It took Goldman until the end of the war to recover from this debacle—but in doing so, it made one shrewd decision that today's economic and financial stewards can learn from.

The family partners at Goldman were smart enough to know that they were too close to the situation to be able to emotionally separate themselves from the tough decisions that needed making, and they elevated an outsider, Sidney Weinberg, to make the objective decisions that it would have been too painful for family members to make.

Seventy years later, Merrill Lynch would prove smart in doing the same thing, getting an outsider—a former Goldman man—in last year to sift through a decade's worth of mistakes. No, Merrill won't survive into the future on its own. But the decisions it made last year to start clearing off its toxic assets before its competitors did helped it to affect an orderly sale of itself this year and protect at least some shareholder value, more than some competitor firms can say.

Ellis details stories like the meltdown of the Long-Term Capital Management Hedge Fund in 1998, which required federal coordination of investment banks so that they didn't force the fund to sell its hundreds of billions of dollars in investments all at once. In doing so, he points up some risks that are magnified hundreds-fold in the current credit crisis.

Ellis writes that Goldman realized, "there was one risk against which" the hedge fund, through all of its complicated mathematical controls, "was not diversified: the risk that somehow all the many different markets around the world would all react the same way to a specific, important, very unlikely and very distressing event." Further, Ellis notes: "when they really need to sell, sellers don't choose the price, buyers do." Holders of once perfectly saleable mortgage-backed securities are remembering the same lesson today.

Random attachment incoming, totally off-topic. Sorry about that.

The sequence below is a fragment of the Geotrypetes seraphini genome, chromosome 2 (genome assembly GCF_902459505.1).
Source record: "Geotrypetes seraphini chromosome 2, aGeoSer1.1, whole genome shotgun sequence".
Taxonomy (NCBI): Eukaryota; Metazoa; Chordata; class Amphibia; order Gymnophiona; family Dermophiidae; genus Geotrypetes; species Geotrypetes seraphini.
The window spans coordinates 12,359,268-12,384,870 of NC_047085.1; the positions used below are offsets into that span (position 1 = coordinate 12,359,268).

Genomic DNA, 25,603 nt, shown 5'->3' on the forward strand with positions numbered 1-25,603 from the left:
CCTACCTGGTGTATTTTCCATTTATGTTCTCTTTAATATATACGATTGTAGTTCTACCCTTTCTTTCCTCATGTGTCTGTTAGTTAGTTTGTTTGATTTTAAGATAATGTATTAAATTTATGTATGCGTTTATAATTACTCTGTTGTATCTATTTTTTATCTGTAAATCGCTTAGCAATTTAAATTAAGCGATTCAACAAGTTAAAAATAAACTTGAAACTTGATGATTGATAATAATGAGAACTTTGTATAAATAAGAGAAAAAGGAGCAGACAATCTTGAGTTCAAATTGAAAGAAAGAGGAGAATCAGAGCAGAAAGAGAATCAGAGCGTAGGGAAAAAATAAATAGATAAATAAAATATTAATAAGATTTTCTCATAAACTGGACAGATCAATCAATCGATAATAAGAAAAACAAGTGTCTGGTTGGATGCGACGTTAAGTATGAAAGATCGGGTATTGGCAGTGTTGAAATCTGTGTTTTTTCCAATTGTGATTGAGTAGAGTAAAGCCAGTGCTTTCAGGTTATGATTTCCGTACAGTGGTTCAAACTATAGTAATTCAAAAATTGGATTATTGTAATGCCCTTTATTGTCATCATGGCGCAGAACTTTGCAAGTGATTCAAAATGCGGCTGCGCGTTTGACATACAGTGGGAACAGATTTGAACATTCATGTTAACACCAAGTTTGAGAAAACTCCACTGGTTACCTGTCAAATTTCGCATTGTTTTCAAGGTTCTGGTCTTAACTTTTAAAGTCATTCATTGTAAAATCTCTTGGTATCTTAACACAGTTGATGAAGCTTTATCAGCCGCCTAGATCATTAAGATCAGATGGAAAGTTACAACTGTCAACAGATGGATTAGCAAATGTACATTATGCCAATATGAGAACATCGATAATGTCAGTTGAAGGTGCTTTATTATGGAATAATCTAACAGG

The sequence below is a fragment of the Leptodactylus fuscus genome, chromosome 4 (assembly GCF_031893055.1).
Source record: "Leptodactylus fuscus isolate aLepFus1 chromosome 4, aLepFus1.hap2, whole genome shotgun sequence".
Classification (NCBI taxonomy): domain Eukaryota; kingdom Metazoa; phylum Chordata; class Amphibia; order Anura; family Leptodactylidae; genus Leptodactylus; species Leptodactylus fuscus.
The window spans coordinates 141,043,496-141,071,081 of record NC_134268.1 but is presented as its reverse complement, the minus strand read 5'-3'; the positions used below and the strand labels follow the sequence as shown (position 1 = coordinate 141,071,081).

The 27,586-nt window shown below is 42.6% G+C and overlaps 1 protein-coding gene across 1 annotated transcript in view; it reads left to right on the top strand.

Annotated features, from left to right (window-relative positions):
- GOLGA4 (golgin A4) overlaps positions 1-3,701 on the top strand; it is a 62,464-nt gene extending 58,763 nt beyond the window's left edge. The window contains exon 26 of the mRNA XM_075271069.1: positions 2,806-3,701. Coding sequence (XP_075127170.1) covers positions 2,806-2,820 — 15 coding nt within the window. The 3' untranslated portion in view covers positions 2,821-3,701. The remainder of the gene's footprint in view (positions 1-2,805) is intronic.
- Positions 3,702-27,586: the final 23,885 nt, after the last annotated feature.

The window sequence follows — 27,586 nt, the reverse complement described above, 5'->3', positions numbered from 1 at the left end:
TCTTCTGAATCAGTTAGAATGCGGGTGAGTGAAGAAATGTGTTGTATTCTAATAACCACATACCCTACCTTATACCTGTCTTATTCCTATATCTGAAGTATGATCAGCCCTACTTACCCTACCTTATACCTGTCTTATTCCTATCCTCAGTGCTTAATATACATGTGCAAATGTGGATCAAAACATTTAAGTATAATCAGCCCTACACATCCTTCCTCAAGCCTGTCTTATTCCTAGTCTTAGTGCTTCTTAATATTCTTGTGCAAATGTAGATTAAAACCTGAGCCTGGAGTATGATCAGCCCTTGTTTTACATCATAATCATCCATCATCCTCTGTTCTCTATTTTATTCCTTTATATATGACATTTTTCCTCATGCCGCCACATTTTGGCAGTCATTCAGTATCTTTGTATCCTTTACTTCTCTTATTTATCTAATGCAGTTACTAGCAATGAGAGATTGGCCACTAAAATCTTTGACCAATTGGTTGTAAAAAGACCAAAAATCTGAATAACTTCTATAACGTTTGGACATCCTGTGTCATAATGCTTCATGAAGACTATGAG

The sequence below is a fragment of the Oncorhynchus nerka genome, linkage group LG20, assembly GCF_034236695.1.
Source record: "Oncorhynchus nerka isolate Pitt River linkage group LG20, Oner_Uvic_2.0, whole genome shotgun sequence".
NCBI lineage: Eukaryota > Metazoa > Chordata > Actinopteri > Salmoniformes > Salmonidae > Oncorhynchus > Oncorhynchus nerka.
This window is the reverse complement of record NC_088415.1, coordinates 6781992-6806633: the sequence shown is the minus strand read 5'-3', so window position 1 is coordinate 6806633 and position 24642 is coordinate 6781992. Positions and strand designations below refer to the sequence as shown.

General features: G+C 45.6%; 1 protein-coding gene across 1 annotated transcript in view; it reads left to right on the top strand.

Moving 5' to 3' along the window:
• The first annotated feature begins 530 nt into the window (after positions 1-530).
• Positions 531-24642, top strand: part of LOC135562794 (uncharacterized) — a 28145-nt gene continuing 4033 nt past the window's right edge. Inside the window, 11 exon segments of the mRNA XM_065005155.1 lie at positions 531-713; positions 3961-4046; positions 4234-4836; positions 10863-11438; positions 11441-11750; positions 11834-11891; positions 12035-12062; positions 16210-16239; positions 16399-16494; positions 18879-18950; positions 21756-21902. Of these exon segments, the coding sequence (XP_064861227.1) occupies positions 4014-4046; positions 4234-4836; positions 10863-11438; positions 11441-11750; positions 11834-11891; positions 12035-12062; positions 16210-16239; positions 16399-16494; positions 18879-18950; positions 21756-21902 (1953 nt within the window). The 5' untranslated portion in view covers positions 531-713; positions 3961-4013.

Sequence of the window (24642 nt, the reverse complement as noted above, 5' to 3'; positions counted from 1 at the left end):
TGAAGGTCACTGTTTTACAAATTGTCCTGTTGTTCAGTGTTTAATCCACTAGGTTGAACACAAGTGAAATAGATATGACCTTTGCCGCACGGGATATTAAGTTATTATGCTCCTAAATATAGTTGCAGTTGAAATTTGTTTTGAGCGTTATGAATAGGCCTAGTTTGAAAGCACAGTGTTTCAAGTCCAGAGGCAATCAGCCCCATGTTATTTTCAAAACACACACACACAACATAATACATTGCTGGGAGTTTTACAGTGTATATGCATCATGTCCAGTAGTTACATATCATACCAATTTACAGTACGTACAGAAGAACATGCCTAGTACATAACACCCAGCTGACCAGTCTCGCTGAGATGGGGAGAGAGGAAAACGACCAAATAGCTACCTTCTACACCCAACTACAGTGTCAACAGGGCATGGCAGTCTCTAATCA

Ellis also chronicles Goldman's move in the late 1990s from a partnership structure, in which managers' money was most at risk, to a corporate structure, in which its was shareholders that would take the first losses. Ellis writes that "without the substantial permanent capital that public ownership could provide...the firm would always be exposed to the unanticipated catastrophic risks that had been the final experience of so many once-famous firms."

Of course, as the demise of Bear Stearns and Lehman, both publicly trade firms, shows, outside capital is a buffer, not a failsafe. Plus, in that it encouraged firms to take bigger risks with other people's money, it turned out not to be much of a buffer at all.

Right now, the thinking is that the best protection is a stable base of insured depositors that only a commercial bank can provide. Effective two weeks ago, Goldman decided to convert to such a commercial-bank structure, ending its century as a pure investment house. Goldman did what it had to do to survive, just as it did seven decades ago.

The Partnership: The Making of Goldman Sachs By Charles D. Ellis (Penguin)

Original Source: http://www.nypost.com/seven/10052008/postopinion/postopbooks/the_partnership_132179.htm